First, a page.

Lesson 2: Find Your People

You will meet many different people in life, not all of whom will be right for you. Some will be more attuned to your personality and values, some may be more respectful of your needs and boundaries, and some may simply laugh a little bit louder when you’re telling silly jokes and stories. Not everyone has to like you, and neither do you need to like everyone. But be careful of the shiny object: just because someone likes you does not mean they belong in your life. Boy did I have to learn that lesson! My handsome boy, being human fly paper is not the same as making wise choices in your intimate relationships. My smart boy, the same is true of your intellectual and professional colleagues. What matters is that you find the right people for you, the ones you can confide in, and share your victories but also your challenges with. The people who share your values and are treating themselves and others with kindness and respect. And if the people in your corner currently do not feel safe enough, it’s okay to keep looking.

Lesson 3: Learn to Say “No” So You Can Say “Yes!”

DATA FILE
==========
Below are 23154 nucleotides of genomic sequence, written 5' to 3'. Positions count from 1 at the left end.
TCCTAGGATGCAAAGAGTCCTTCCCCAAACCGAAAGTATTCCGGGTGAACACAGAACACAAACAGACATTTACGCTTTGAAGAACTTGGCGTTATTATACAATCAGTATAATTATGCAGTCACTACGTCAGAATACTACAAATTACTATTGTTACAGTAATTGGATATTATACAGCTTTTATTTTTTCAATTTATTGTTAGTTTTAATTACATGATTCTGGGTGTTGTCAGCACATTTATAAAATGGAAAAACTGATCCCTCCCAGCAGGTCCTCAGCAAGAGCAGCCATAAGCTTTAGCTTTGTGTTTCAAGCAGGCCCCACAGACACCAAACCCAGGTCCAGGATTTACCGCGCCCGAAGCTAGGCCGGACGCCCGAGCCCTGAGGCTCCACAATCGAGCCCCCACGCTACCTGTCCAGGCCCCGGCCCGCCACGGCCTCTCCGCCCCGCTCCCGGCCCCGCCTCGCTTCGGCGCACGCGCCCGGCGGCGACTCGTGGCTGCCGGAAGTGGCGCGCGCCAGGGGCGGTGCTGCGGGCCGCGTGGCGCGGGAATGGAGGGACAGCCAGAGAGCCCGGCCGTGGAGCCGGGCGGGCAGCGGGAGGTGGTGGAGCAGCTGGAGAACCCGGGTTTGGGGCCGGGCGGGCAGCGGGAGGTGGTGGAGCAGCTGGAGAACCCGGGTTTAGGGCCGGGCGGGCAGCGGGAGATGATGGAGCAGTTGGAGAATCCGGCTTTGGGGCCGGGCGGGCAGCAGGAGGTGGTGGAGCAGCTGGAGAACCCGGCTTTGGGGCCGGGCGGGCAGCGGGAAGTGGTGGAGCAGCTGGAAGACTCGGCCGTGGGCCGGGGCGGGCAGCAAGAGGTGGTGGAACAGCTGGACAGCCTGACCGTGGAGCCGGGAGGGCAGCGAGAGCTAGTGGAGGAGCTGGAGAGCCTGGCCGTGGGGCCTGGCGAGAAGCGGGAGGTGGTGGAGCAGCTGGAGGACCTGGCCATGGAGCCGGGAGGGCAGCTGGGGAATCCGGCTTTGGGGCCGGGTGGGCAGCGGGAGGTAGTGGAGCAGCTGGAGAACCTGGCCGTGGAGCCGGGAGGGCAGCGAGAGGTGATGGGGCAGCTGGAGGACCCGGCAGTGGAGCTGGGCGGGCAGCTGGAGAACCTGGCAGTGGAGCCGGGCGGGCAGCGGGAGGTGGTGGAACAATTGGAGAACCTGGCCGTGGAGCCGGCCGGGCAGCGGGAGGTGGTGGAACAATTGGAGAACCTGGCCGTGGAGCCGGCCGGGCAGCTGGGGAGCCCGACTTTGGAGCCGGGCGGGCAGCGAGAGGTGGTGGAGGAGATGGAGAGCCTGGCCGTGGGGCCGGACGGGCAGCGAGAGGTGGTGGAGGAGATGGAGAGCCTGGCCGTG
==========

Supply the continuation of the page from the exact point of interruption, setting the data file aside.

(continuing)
While we’re talking about finding people who respect your boundaries, it’s also imperative for you to learn to do so yourself. This means a) knowing what those boundaries are, and then b) enforcing said boundaries by saying “no” and meaning it. Both of those abilities can be tricky, and they remain so unless you start practicing them. Listening to your gut will tell you more about your needs (see lesson #1), and the right people will be likelier to respect them (see lesson #2). Learn to say “no” when you mean it. If someone wants to ride on your coattails in class but fails to contribute, just say “no.” If someone wants to lure you into needless drama, same thing. Then as you learn that you can trust yourself to set healthy limits, use that foundation to say “yes” and mean it. Try new things. Go new places. Form new relationships. Commit to bold projects. Have fun. And always keep your word. If you have to stay up all night to meet a promise to finish a project, do it! In the end, keeping your work and knowing how to set limits will create the safety you need to learn to be more fully YOU and to say “yes” to life.

Lesson 4: Let Go of Labels

In an effort to better understand ourselves and the world around us, we use all types of labels. It begins from the moment we start using words, and eventually we define ourselves with those words, describing ourselves as “ambitious” or “intelligent” or some other adjective. While this is normal, it can also lead us into a trap, where we mistake ourselves for those words, and subsequently only allow ourselves to exist within them. The truth is, who you are is so much more than any label could ever hope to describe. Learn to let go of labels and to live with ambiguity as you explore who and how you want to be in the world. Let this 75-year-old man give you a tiny bit of guidance: it’s an adventure of discovery you will never fully finish.